Reinventing the PhD – 5.13.22
Dear College of Science Faculty and Staff,You surely remember your experience as a PhD student, and now, as faculty or staff you may have contact with our College of Science PhD trainees and see how they are doing. I remember being honored to have the opportunity of a place in graduate school, and incredulous that it was sponsored. The research was interesting but difficult, and I worked incredibly hard, sometimes alone in the lab at night and generally lonely. I had no idea what came next. My thesis is on a Richards office bookshelf, and although I’m proud of the work, I would say my PhD training was a mixed experience. The first PhDs were awarded in the 12th Century and aspects of PhD training have not changed since. The path to PhD is often a lonely one, focused on the research project and coursework in the discipline. Moreover, trainees are often unclear what to do after degree completion. These limitations make the PhD pathway, including in the College of Science, unattractive to groups already marginalized across the demographic of society. Furthermore, our 2020/21 College of Science climate survey reveals that many of our PhD trainees do not feel part of a community and perceive their environment as unsupportive or unwelcoming. Other universities face the same challenges, that are a manifestation of a largely archaic landscape of PhD training. These considerations are the reason that ‘Reinventing the PhD’ has been a goal I set for the College from the outset. Because, in fact, the PhD is a vastly useful degree that opens huge career opportunities. The data lead us to understand that reinventing PhD training is an obligation and a leadership opportunity for the College of Science and Northeastern University. What do we mean? Reinvent the PhD in what ways? We propose a transformative Program, the Connected Science Community PhD. The Program is being built as a co-owned enterprise between departments and Dean’s Office that adds to existing disciplinary PhD Programs, where graduate committees play a hugely valuable role. COS trainees will form a cross-disciplinary cohort that moves as a Connected Science Community (Figure below) through skills empowerment, co-mentorship and often cross-disciplinary research projects. The goal is that each trainee becomes an independent thinker capable of performing highest quality research, and a confident, entrepreneurial, problem-solver, with flexible skills that can be applied to any career. Students will engage with the banquet of brilliant careers open to them, including through work experience. The LEADERs program, from the PhD Network prepares students, and work placements will be made by our new graduate COS unit, led by Vanecia Harrison-Sanders.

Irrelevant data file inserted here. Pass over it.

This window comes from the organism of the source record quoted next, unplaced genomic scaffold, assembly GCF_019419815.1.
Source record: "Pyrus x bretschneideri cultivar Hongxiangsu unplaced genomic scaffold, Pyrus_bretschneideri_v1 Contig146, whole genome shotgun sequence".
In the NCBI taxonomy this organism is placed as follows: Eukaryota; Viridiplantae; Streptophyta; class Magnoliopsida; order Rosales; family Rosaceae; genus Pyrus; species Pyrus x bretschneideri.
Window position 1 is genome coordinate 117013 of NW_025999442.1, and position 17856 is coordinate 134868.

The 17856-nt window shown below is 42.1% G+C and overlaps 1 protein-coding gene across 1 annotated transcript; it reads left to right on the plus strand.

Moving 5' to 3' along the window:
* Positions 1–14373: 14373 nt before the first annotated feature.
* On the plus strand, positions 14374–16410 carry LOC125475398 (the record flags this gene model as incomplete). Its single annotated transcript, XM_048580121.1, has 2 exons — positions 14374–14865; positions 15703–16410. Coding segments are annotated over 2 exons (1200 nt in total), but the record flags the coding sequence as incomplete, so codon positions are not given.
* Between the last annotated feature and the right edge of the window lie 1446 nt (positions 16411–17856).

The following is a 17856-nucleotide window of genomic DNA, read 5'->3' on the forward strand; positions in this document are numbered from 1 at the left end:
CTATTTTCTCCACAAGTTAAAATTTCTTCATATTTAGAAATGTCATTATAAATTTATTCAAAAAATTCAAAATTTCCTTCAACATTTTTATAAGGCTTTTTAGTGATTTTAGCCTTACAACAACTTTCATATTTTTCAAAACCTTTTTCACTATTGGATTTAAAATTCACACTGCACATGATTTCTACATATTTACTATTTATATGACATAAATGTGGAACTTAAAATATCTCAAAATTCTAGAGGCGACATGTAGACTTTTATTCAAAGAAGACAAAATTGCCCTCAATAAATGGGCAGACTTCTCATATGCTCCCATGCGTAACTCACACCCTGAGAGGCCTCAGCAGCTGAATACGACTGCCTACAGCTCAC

Changing aspects of PhD training will give us opportunity to recruit a more diverse set of candidates, and the ‘lonely road’ of PhD training will be replaced by an 'exhilarating hike’ with a collaborative, collegial group. Please look at the item from Associate Dean Jared Auclair below, announcing the first cohort of the Connected Science Community PhD Program. This will begin over the summer, is fully funded and you are welcome to encourage your new students to enroll. It’s an experience you might have liked for your own PhD training.
Hazel Sive PhD
Dean, College of Science